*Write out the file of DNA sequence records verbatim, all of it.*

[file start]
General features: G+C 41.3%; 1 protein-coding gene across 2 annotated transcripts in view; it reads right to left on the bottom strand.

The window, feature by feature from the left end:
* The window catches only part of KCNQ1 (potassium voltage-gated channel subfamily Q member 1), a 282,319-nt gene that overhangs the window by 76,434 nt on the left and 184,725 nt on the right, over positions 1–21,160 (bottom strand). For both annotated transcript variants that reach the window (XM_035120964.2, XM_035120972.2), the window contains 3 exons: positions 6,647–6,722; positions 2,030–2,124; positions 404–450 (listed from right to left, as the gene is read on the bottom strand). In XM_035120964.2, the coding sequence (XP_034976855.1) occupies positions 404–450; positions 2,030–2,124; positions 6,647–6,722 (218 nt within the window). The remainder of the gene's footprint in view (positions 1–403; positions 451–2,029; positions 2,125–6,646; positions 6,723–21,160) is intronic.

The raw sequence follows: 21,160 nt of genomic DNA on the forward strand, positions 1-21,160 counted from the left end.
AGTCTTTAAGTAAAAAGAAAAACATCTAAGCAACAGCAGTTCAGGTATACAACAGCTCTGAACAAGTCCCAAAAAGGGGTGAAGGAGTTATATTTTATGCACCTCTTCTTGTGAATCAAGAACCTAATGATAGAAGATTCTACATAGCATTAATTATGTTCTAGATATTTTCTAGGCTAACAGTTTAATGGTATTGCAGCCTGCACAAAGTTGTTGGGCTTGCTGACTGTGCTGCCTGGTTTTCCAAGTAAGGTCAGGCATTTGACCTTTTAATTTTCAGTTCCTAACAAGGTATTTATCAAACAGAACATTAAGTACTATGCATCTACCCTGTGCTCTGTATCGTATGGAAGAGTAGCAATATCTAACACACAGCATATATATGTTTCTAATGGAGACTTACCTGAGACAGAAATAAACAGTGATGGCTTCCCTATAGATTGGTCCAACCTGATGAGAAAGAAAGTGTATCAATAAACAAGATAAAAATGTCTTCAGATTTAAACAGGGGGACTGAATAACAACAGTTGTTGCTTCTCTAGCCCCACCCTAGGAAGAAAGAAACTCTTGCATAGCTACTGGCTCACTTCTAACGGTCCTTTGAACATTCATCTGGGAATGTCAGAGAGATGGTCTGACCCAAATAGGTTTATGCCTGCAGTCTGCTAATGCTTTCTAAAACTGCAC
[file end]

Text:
General features: G+C 41.3%; 1 protein-coding gene across 2 annotated transcripts in view; it reads right to left on the bottom strand.

The window, feature by feature from the left end:
* The window catches only part of KCNQ1 (potassium voltage-gated channel subfamily Q member 1), a 282,319-nt gene that overhangs the window by 76,434 nt on the left and 184,725 nt on the right, over positions 1–21,160 (bottom strand). For both annotated transcript variants that reach the window (XM_035120964.2, XM_035120972.2), the window contains 3 exons: positions 6,647–6,722; positions 2,030–2,124; positions 404–450 (listed from right to left, as the gene is read on the bottom strand). In XM_035120964.2, the coding sequence (XP_034976855.1) occupies positions 404–450; positions 2,030–2,124; positions 6,647–6,722 (218 nt within the window). The remainder of the gene's footprint in view (positions 1–403; positions 451–2,029; positions 2,125–6,646; positions 6,723–21,160) is intronic.

The raw sequence follows: 21,160 nt of genomic DNA on the forward strand, positions 1-21,160 counted from the left end.
AGTCTTTAAGTAAAAAGAAAAACATCTAAGCAACAGCAGTTCAGGTATACAACAGCTCTGAACAAGTCCCAAAAAGGGGTGAAGGAGTTATATTTTATGCACCTCTTCTTGTGAATCAAGAACCTAATGATAGAAGATTCTACATAGCATTAATTATGTTCTAGATATTTTCTAGGCTAACAGTTTAATGGTATTGCAGCCTGCACAAAGTTGTTGGGCTTGCTGACTGTGCTGCCTGGTTTTCCAAGTAAGGTCAGGCATTTGACCTTTTAATTTTCAGTTCCTAACAAGGTATTTATCAAACAGAACATTAAGTACTATGCATCTACCCTGTGCTCTGTATCGTATGGAAGAGTAGCAATATCTAACACACAGCATATATATGTTTCTAATGGAGACTTACCTGAGACAGAAATAAACAGTGATGGCTTCCCTATAGATTGGTCCAACCTGATGAGAAAGAAAGTGTATCAATAAACAAGATAAAAATGTCTTCAGATTTAAACAGGGGGACTGAATAACAACAGTTGTTGCTTCTCTAGCCCCACCCTAGGAAGAAAGAAACTCTTGCATAGCTACTGGCTCACTTCTAACGGTCCTTTGAACATTCATCTGGGAATGTCAGAGAGATGGTCTGACCCAAATAGGTTTATGCCTGCAGTCTGCTAATGCTTTCTAAAACTGCAC